• Hannah OT

Vestibular spinners and movers explained

Today I'm going to talk about what can be observed when a child is seeking or avoiding vestibular input. You'll remember from my previous post that the vestibular system is so much more than just simply your sense of balance. It controls the smooth movement of our head and therefore informs both the visual and auditory systems.

As I have said previously it is not always as simple as being a seeker or an avoider, and many people are a combination of the two or you may only see this type of preference in dysregulated moments. For example, as a general rule I am not afraid of heights or averse to spinning, however if I am particularly stressed I become avoidant of such vestibular input and it can make my state of hyper-arousal worse. I once suffered a panic attack when I was pregnant, and it had nothing to do with being up high, but the very fact that I was up high caused me to panic even more. My daughter on the other hand loves to spin, loves heights and will often be seen hanging upside down on the sofa as her position of choice. When she becomes under aroused, spinning is something which alerts her and she thoroughly enjoys. In fact, even my little one will spin and spin until she falls down in a fit of laughter. Whereas even when having to spin whilst salsa dancing, I've often had to stop because I've begun to feel light headed or sick - as my cup is pretty full when it comes to vestibular input, I am perfect to have around at a theme park as I'm happy to bag sit whilst all you thrill seekers go on the rides, all I ask is that I'm fed on the hour with enough junk food for the trouble:-)

What do seekers of vestibular feedback look like?

These are children who seek movement, frequently change position, enjoy hanging, rocking and spinning off or on anything. You'll often find their choice dance move is to spin and can be seen physically rocking whilst sitting and swaying whilst standing. Sometimes these movements are very obvious and sometimes very small and subtle. I have also seen children enjoy the shaking of their heads, they love the feel of being dizzy and will more often than not be thrill seekers - love high and steep slides and will be desperate to get passed the 1.2 metre mark at the fair when they are able to go on the rides, I know my older one has waited for this moment for many years!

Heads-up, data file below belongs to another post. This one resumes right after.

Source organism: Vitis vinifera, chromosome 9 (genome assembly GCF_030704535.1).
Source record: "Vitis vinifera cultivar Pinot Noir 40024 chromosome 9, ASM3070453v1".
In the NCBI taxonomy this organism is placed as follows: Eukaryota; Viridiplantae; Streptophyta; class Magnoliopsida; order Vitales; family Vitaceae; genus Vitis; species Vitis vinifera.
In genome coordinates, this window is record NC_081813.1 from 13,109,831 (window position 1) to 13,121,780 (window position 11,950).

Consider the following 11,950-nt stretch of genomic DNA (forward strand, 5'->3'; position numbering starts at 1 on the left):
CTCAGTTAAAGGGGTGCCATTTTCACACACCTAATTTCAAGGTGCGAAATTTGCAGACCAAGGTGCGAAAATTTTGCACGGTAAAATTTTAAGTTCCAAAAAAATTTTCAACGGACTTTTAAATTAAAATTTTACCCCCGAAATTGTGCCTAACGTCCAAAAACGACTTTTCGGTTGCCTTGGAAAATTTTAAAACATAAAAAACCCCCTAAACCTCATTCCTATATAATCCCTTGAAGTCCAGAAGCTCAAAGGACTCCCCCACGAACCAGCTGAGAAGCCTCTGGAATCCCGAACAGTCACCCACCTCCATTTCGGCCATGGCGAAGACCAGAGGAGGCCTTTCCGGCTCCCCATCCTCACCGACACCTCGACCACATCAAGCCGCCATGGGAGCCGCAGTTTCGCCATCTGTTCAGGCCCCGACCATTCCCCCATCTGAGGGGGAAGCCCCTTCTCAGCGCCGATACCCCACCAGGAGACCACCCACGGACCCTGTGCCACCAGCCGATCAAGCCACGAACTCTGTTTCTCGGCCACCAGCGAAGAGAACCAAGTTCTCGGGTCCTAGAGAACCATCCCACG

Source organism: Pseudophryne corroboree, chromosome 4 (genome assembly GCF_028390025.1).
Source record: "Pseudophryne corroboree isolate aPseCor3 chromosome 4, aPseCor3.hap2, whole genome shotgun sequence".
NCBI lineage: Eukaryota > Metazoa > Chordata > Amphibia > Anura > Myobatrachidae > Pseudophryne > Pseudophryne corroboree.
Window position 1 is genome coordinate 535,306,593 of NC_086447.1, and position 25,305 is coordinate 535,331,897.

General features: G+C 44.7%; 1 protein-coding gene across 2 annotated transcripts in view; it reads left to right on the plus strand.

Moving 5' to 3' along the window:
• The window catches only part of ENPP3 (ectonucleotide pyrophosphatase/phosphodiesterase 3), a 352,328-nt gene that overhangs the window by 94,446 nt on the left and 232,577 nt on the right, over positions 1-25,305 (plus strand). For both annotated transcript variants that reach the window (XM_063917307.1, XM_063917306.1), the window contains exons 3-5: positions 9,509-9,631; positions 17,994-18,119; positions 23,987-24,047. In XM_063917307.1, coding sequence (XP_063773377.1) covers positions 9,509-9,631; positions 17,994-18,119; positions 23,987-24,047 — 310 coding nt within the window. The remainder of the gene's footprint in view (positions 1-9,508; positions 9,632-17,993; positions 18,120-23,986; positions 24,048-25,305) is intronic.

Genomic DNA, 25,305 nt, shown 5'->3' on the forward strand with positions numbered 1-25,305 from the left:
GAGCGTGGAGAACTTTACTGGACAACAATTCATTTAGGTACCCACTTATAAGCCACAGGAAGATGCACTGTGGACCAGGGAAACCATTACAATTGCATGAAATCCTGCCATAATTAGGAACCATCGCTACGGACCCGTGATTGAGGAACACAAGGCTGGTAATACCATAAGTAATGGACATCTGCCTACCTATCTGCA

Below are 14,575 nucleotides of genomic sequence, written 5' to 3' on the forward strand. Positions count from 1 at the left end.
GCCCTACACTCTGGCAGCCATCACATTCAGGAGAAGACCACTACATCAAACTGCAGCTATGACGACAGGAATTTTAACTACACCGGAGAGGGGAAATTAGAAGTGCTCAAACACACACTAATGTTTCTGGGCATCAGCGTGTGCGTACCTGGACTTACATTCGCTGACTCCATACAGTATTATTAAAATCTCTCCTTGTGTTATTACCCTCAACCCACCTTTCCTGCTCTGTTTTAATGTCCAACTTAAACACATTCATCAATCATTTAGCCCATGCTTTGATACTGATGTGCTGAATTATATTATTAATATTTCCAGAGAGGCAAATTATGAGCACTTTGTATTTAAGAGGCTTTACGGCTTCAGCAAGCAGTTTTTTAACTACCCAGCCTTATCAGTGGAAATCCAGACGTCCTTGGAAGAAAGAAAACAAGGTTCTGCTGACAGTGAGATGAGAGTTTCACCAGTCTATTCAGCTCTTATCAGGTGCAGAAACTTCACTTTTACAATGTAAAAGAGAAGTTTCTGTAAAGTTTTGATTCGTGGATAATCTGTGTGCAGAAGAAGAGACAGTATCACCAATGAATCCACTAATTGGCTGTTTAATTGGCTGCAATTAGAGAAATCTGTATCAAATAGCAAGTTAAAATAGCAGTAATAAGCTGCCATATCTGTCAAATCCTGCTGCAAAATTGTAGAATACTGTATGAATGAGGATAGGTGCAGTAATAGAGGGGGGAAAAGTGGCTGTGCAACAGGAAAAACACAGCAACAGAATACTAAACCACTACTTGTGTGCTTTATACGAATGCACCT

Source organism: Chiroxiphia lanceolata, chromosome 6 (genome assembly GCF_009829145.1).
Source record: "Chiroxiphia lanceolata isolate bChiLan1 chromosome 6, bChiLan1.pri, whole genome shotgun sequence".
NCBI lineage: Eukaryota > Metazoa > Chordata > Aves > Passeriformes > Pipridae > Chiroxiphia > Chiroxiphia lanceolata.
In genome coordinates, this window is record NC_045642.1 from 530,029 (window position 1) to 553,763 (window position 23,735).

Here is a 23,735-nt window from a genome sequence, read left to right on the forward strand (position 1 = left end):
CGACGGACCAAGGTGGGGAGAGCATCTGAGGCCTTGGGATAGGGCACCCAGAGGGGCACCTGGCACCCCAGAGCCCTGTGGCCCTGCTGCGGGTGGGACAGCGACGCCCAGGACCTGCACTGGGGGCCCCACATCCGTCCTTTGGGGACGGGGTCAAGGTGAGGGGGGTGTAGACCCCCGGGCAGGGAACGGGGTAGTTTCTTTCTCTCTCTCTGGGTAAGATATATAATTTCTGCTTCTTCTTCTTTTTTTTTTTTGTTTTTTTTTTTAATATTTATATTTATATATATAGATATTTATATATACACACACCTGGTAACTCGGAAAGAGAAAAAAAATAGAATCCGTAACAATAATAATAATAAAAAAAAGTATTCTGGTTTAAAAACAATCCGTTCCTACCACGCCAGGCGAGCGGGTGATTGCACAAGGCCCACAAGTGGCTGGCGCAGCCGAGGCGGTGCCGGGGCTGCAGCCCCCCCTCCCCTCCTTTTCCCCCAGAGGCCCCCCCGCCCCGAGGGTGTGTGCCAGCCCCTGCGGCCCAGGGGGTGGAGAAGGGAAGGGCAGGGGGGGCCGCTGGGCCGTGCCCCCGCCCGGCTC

Interestingly, even though these children love and seek movement you can sometimes find that they are travel sick. This seems counter-intuitive as surely if they love movement then they will love car journeys, particularly bumpy ones? Perhaps or perhaps not, it will depend on the individual child and why they are seeking vestibular feedback:

a) They could have difficulty modulating vestibular input - they are either receiving too much or too little input in this system.

b) They could have difficulty discriminating the input - recognising vestibular input from other input in their environment.

If children struggle with discriminating input then as soon as their body recognises they've had too much input they may have already thrown up. This is similar with children who seemingly spin and spin and never get dizzy - their body may not recognise early enough that they have reached their limit and this can end up in a child suffering a 'vestibular hangover' for up to three days or more. This is why it is really essential to prepare children for car journeys - a simple sensory circuit or lots of heavy work can prepare their sensory systems and can prevent them from becoming car sick. In addition, after lots of vestibular activity it is really important to support your child's system in recovering. To recover after lots of vestibular input it is essential to follow up with lots of proprioception - deep pressure is particularly effective at calming a child and restoring their internal balance after a good workout. This is primarily why when completing a sensory circuit you should do so in the correct order and complete a full circuit: alerting, organising and calming.